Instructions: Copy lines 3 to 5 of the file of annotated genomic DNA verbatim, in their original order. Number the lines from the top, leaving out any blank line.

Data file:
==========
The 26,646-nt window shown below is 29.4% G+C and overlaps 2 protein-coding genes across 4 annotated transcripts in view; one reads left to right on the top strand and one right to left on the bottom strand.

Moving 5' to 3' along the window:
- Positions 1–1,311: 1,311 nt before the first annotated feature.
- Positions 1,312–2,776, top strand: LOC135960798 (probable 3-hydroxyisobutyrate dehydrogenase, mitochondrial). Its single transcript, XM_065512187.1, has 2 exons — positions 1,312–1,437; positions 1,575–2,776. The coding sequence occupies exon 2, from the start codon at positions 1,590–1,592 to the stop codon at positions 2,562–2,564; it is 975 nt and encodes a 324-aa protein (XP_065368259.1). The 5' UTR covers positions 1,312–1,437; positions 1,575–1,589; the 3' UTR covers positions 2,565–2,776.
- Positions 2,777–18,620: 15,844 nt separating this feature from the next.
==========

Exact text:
- Positions 1–1,311: 1,311 nt before the first annotated feature.
- Positions 1,312–2,776, top strand: LOC135960798 (probable 3-hydroxyisobutyrate dehydrogenase, mitochondrial). Its single transcript, XM_065512187.1, has 2 exons — positions 1,312–1,437; positions 1,575–2,776. The coding sequence occupies exon 2, from the start codon at positions 1,590–1,592 to the stop codon at positions 2,562–2,564; it is 975 nt and encodes a 324-aa protein (XP_065368259.1). The 5' UTR covers positions 1,312–1,437; positions 1,575–1,589; the 3' UTR covers positions 2,565–2,776.
- Positions 2,777–18,620: 15,844 nt separating this feature from the next.